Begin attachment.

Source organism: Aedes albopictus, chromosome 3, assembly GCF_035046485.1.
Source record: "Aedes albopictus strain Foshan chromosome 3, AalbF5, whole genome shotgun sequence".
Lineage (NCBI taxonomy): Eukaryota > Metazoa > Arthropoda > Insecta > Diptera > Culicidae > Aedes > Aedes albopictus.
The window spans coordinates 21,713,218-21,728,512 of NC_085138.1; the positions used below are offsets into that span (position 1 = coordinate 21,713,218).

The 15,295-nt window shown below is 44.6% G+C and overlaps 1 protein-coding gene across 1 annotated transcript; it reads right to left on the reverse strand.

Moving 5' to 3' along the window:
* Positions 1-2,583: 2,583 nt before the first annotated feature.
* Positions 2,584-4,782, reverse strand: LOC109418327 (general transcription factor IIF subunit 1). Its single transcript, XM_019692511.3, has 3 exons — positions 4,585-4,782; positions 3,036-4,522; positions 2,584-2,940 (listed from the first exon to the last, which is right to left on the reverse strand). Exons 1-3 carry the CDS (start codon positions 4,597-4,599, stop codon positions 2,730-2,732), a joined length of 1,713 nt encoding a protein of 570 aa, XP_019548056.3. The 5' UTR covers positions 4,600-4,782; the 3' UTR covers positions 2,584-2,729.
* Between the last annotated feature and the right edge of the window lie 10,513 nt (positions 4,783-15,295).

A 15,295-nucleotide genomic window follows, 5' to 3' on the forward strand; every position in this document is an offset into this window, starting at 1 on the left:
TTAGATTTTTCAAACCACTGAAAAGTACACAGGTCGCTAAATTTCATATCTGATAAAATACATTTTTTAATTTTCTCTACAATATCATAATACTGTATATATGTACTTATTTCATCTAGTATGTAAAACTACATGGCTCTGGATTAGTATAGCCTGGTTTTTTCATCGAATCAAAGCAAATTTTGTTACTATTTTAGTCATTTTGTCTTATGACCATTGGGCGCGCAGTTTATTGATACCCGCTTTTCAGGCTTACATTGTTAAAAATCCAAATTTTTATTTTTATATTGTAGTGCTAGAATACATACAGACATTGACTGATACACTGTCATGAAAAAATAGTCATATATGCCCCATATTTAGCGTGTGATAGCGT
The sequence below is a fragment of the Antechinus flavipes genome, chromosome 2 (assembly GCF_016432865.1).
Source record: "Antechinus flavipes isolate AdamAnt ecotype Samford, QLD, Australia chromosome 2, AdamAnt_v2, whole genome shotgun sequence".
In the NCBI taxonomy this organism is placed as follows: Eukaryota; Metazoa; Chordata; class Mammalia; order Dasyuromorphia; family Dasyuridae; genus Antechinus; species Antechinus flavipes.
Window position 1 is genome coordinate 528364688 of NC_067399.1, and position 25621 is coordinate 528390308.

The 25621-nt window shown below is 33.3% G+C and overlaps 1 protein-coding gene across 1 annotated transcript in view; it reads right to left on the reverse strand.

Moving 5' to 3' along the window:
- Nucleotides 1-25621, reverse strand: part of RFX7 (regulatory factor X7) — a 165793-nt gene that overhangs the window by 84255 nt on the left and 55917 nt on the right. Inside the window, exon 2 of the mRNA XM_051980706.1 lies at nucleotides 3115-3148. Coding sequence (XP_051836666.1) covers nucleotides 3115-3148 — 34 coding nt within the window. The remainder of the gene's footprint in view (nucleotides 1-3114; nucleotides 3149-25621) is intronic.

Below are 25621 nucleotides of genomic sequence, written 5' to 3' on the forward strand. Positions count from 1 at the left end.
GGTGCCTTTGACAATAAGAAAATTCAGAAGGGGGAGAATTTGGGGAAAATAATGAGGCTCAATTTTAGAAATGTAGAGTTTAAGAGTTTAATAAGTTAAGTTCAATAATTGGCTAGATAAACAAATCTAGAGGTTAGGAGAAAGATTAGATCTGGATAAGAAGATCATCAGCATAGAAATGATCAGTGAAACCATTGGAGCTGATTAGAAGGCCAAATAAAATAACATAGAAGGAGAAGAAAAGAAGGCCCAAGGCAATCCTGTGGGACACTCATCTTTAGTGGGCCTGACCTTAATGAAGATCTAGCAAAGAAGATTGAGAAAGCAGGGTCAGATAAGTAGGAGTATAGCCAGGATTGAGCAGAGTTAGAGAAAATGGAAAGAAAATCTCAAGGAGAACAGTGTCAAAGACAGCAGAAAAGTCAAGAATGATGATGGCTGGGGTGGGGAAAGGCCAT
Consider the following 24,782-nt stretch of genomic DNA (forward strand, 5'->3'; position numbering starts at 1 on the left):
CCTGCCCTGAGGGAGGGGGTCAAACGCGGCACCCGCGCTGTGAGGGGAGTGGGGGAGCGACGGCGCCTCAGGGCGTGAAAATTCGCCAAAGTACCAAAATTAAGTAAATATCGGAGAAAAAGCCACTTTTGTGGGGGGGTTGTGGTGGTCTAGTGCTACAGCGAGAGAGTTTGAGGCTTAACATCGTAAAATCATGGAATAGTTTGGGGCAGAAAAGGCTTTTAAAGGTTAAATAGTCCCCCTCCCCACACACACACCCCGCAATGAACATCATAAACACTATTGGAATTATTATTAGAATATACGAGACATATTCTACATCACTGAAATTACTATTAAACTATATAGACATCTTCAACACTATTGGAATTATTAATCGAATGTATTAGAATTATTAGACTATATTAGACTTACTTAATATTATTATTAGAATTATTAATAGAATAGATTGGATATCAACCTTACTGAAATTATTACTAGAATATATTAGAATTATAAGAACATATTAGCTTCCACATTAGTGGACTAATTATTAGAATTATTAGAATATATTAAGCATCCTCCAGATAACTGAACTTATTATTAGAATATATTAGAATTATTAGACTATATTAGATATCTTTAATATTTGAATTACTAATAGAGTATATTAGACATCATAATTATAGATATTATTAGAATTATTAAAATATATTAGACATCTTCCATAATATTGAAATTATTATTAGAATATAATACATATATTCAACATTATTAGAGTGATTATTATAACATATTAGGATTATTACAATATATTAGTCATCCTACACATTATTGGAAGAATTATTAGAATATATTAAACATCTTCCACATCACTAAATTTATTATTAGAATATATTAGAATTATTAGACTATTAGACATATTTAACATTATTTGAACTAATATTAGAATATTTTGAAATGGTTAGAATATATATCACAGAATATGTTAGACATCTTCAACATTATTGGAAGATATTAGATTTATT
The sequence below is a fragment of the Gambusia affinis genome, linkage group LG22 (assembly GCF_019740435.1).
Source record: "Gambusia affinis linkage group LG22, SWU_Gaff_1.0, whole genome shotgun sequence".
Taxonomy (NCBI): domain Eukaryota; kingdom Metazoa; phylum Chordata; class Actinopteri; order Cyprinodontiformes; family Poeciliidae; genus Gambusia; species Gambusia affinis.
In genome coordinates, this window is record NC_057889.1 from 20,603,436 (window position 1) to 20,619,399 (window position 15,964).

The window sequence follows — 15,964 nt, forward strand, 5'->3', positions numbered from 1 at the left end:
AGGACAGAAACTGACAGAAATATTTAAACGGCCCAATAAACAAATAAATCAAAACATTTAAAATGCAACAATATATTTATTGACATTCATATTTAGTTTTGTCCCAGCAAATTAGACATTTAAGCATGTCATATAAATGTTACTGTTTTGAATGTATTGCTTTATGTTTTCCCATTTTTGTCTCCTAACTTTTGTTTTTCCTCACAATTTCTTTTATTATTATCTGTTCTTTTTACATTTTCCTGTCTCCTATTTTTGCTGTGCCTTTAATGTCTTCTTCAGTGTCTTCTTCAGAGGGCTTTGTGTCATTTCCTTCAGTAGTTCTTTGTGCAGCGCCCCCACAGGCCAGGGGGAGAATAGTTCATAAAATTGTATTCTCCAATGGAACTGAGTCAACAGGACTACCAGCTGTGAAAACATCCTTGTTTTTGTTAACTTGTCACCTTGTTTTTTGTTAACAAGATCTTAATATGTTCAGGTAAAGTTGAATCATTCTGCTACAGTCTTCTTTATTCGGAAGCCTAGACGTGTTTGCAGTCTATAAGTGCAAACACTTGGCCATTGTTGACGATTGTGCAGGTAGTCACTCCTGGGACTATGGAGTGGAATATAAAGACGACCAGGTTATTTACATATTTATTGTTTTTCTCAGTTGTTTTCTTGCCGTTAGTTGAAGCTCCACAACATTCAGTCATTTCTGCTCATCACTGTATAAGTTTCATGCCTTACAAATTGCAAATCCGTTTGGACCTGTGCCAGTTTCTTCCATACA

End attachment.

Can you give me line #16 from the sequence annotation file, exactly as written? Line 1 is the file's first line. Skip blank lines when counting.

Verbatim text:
The 25621-nt window shown below is 33.3% G+C and overlaps 1 protein-coding gene across 1 annotated transcript in view; it reads right to left on the reverse strand.